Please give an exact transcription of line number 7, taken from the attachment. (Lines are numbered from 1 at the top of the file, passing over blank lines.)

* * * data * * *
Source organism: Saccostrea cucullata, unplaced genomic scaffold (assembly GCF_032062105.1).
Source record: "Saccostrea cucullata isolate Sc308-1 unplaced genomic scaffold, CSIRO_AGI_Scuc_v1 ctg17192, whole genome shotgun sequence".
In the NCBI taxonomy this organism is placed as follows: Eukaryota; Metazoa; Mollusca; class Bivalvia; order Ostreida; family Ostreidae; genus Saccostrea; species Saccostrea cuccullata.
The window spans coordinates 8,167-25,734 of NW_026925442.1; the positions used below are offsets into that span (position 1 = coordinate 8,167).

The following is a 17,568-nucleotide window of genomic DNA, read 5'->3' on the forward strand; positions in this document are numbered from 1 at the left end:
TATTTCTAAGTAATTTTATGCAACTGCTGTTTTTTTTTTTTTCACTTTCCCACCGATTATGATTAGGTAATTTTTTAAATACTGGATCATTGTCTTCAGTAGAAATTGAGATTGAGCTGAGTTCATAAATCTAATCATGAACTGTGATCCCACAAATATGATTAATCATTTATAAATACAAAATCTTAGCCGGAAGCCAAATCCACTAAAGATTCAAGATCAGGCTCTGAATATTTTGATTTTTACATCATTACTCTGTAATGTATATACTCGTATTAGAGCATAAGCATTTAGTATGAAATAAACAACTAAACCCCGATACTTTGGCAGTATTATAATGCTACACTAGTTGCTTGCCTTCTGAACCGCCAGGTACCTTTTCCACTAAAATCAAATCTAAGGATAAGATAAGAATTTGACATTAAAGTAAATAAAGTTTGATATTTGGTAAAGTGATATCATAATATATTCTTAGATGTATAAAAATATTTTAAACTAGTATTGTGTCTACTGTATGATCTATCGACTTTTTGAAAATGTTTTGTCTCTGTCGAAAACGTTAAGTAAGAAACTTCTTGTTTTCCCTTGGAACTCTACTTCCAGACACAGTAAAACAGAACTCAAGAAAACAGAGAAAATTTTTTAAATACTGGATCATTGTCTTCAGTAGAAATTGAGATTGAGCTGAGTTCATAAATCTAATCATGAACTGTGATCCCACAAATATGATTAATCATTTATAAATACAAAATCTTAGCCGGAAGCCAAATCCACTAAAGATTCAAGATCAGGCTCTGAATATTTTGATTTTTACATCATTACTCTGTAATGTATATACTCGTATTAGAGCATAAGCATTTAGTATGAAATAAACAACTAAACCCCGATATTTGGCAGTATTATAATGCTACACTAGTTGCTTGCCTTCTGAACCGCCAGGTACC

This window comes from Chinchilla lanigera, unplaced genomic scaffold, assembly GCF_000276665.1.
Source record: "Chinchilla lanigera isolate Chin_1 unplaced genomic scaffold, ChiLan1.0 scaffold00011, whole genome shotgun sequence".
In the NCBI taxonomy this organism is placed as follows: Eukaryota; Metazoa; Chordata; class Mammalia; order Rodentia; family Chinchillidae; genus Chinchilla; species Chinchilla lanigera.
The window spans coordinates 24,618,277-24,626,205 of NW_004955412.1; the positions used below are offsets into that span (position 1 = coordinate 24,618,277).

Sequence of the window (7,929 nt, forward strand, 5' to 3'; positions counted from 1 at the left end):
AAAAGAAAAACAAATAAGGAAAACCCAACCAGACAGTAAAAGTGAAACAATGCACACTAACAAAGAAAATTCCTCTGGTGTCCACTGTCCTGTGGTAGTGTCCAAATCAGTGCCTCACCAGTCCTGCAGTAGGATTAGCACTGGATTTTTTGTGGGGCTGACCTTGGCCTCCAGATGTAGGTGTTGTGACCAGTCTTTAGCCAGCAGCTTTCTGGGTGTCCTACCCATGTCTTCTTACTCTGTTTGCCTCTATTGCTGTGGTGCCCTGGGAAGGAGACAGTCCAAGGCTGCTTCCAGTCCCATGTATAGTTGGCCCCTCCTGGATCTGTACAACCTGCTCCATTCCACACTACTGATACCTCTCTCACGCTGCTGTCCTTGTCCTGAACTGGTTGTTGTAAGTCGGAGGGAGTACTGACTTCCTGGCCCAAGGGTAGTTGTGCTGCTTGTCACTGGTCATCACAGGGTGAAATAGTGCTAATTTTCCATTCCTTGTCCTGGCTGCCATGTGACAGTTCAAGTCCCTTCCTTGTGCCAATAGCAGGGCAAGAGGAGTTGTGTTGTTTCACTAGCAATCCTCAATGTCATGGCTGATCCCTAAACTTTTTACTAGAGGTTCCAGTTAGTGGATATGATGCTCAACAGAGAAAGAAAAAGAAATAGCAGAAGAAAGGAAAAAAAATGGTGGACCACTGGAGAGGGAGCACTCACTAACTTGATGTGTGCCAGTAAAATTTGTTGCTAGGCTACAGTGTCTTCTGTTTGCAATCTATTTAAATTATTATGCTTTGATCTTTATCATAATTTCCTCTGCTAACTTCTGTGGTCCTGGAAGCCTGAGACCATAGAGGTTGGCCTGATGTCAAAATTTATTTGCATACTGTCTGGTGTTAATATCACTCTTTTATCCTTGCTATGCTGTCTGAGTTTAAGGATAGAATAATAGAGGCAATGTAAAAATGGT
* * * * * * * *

This window comes from Chinchilla lanigera, unplaced genomic scaffold, assembly GCF_000276665.1.